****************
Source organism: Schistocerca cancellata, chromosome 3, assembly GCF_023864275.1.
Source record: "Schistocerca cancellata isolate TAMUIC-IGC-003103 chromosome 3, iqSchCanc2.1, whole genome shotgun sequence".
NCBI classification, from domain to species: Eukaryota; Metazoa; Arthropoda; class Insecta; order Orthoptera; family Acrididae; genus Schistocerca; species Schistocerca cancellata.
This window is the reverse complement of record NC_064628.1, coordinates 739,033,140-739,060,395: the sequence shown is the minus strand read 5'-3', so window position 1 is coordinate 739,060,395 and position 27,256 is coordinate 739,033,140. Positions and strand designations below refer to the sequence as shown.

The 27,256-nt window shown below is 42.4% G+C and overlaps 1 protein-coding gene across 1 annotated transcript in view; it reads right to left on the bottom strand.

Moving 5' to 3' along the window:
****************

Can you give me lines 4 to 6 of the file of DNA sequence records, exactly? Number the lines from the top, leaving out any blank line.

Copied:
This window is the reverse complement of record NC_064628.1, coordinates 739,033,140-739,060,395: the sequence shown is the minus strand read 5'-3', so window position 1 is coordinate 739,060,395 and position 27,256 is coordinate 739,033,140. Positions and strand designations below refer to the sequence as shown.

The 27,256-nt window shown below is 42.4% G+C and overlaps 1 protein-coding gene across 1 annotated transcript in view; it reads right to left on the bottom strand.

Moving 5' to 3' along the window: